Anesthesiologists urged to declare intentions today
Mar 27 2012
A Vancouver law firm representing B.C. health authorities has sent a letter to the province's anesthesiologists, requesting that they respond by 5 p.m. today on whether they will carry through with a plan to withdraw their services on elective surgeries as of April 2.
The letter is the latest volley in a long-simmering contract dispute between the roughly 400 anesthesiologists, the B.C. Medical Association and the province. The letters were sent to individual anesthesiologists rather than the B.C. Anesthesiologists' Society so that society members can be heard, said a Vancouver lawyer representing the health authorities on Monday.
"We're really hopeful the position of individual anesthesiologists will be different from their executive," Penny Washington, of the firm Bull, Housser & Tubber, said at a press conference Monday.
The letter reminds the physicians of their responsibilities to their employer and to patients.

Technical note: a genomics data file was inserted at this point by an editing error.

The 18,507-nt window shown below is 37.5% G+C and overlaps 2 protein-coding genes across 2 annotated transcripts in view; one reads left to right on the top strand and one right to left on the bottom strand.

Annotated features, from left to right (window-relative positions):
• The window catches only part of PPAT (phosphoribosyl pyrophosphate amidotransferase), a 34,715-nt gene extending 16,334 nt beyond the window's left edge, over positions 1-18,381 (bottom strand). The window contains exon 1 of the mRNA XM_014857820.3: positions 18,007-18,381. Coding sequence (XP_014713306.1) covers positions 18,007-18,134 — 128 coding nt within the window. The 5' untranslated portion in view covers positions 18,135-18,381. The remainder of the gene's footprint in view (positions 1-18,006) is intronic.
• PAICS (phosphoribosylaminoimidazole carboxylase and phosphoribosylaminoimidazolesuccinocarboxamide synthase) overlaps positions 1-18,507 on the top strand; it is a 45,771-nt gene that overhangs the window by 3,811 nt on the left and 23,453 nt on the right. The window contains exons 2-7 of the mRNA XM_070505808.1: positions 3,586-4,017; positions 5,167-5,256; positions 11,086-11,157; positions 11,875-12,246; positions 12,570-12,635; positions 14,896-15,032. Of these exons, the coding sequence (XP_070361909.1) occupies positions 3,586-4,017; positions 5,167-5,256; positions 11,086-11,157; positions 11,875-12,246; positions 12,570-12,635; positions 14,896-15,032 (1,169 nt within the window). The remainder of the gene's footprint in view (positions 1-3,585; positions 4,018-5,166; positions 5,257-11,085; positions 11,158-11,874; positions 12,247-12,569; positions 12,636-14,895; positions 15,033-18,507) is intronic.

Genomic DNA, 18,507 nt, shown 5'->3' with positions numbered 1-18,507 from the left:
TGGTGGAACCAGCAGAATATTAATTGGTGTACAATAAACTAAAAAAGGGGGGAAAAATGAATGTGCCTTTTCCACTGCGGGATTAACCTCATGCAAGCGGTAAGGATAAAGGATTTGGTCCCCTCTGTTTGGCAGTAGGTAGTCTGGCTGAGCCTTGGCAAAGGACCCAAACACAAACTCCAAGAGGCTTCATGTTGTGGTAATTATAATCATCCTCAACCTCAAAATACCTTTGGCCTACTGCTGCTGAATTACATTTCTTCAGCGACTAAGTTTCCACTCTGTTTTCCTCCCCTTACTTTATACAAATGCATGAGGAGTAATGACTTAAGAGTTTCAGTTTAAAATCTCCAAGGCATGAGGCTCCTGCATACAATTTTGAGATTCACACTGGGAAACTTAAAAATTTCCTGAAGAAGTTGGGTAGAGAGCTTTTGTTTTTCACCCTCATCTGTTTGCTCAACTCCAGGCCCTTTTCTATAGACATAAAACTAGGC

"Should you participate in a withdrawal of services in the circumstances, you will be in violation of your ethical and professional responsibilities as a physician and your obligations as a member of the active medical staff," Washington says in the letter.
In accepting positions with medical staff, the anesthesiologists accepted an obligation to provide continuing patient care, the letter says.
Those who withdraw patient services could be sued for breach of contract and breach of fiduciary duty, Washington said.
Anesthesiologists could personally be expected to pay for costs and expenses related to the cancelled surgeries, she said.
Should the threatened withdrawal of services go ahead on April 2, the province will go to court within two or three days, seeking an injunction and a claim for damages due to breach of contract.
The province is also considering bringing out-of-province anesthesiologists to B.C. to fill any gaps left by the job action.
The three-page letter was delivered to B.C. anesthesiologists Monday, concluding with the line: "I will not be participating in the withdrawal of services scheduled to commence April 2, 2012." Beneath that is space for the recipients' signatures and hospital affiliations.
Dr. Robert Halpenny, chief executive officer of Interior Health Authority, told reporters that he and the other CEOs have been meeting on a daily basis over the last week.
All health authorities have sent out letters advising 72,000 patients - including 526 on Vancouver Island - who are scheduled for elective surgeries that there might be delays.